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EXAMPLE.- "If we have nò regard for our own character, we ought to have some regard for the character of others""own" rising, and "others" falling, according to Principle Third. "But," say the advocates for the supposed exception, "the first division requires the falling inflection because it implies concession"-a concession, however, which they must admit is so analogous to supposition, as scarcely to justify a departure from the general rule. Even proceeding upon the principle of concession, why not give it the inflection of the concessive member as expressed in Principle Second? -the rule of the concession, in all systems of elocution, being that of the rising modulation.
But again-The second member of the example, "We ought to have some regard for the character of others," should, it is said, have the rising modulation, because "it points an appeal to the conscience." But, independently of that, is not the clause obviously suggested by the former, arising out of it, like every other second member of the suspension? "If we have nò regard for our own chaówn racter, we ought to have some regard for the character of others."" If we have nó regard for religion in youth, we should have some regard for it in àge." Let the student exercise his own judgment, however, and form his taste accordingly. The exception appears objectionable, first, because it seems unnecessary, and, secondly, because its adoption would rather encumber than simplify the art to the student. It is in this as in every other abstract study-the fewer and more self-evident the principles, the simpler and easier the art becomes. When the reader is distracted by a multiplicity of rules that modify and yet include each other, he is not only perplexed in the practice of the art, but becomes also disagreeably stiff and artificial in the management of his modulations. The art, in reality, suffers by its alleged intricacies, and he by his slavish attention to them.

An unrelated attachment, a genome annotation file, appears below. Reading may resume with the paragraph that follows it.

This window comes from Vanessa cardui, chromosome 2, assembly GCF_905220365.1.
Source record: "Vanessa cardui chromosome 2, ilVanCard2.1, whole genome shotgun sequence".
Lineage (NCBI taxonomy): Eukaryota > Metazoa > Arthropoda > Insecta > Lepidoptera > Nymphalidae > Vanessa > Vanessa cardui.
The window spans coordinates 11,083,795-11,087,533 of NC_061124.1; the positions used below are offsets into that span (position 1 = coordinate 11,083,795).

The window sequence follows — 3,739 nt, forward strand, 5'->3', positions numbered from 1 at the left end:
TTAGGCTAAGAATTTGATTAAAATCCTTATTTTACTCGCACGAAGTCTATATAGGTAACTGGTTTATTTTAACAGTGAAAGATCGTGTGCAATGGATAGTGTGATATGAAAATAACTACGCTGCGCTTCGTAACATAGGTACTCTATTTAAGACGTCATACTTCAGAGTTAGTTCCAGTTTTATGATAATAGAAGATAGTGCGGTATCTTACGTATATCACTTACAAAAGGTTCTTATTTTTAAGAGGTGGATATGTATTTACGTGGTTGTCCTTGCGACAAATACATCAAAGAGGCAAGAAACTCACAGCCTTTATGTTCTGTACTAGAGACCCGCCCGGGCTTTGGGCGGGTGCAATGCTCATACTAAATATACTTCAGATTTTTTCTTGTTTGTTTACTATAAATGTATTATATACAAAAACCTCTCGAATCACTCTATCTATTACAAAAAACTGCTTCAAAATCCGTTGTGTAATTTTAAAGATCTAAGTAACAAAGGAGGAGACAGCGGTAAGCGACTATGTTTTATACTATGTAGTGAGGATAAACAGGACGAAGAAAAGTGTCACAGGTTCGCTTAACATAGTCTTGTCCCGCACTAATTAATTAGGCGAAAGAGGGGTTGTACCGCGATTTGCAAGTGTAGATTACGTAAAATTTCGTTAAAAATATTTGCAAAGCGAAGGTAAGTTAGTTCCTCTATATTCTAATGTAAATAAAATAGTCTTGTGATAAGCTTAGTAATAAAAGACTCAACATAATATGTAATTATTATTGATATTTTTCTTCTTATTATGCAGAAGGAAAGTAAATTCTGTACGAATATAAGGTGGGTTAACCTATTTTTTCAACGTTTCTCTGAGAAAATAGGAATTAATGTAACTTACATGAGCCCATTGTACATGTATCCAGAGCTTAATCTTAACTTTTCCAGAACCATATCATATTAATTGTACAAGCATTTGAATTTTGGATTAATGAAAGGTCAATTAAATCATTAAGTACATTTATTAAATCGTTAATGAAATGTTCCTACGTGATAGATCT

It may be observed, in connection with Principles Second and Third, that when the negative, concessive, or suspended sense, is not confined to one member, but extends over several, care must be taken to preserve the low monotone throughout the entire series, reserving the strong rising inflection for the concluding member of the negative, concessive, or suspended division. Thus in the Negative—“ Nó mãn is fìtted to excél in conversation whō is exceèdingly resérved; who is háughty and pròud of his knówledge; who is pósitive and dogmàtical in his opínions; who affécts to outshìne all the company; who is frètful and peévish; who affècts wít, and is fùll of púns, and qúirks, and qúibbles; but hé ōnly who is patient to hear, and whóse mìnd is open to conviction." Thus also in the following passage, in which the concessive and negative sense are combined, though destitute of the concessive sign :
"Sweet is the breath of mórn, her rísing sweet,
With charm of earliest birds; pleasant the sún,
So also in the Suspension-" Supposing the whole body of the earth were a great ball or máss of the fìnest sánd, and
that a single gràin or párticle of this sand should be anníhilated every thousand years; supposing that you had it in your power to be happy all the while this prodígious mass of sand was consuming by this slow méthod, until there was not a gràin of it left, on condition you were to be míserable for ever áfter; or, that you were to be happy for ever after, on condìtion you would be míserable until the whole mass of sand were thus annihilated, at the rate of óne sànd in a thousand years; which of these two cases would you make your choice?" In all such sentences, though there is a continual recurrence to the rising inflection on each negative, concessive, or suspended clause, the reader must observe a continual return also to the low monotone, or, which is the same thing in effect, to a low grade of harmonic inflection, in order to maintain the consistency of the respective rules. The following Extracts exemplify Principle Third. The principal inflections only are marked :—
REFLECTIONS IN WESTMINSTER ABBEY.
When I am in a sèrious húmour, I very often walk by myself in Westminster Abbey, where the gloominess of the pláce, and the ùse to which it is applied, with the solemnity of the building, and the condition of the people who líe in it, are apt to fill the mind with a kind of mélancholy, or ràther thoughtfulness, that is not disagreeable. I yesterday passed a whole afternoòn in the churchyárd, the cloísters, and the church; amúsing myself with the tómbstones and inscriptions which I met with in those several regions of the dèad. Most of them recorded nothing else of the bùried person, but that he was born upon one day and díed upon another; the whole history of his life being comprehended in these twò círcumstances, that are cómmon to all mankind. I could not but look upon those registers of exístence, whether of bràss or márble, as a kind of sàtire upon the departed persons, who had left no other memórial of themselves, than that they were bórn, and that they died.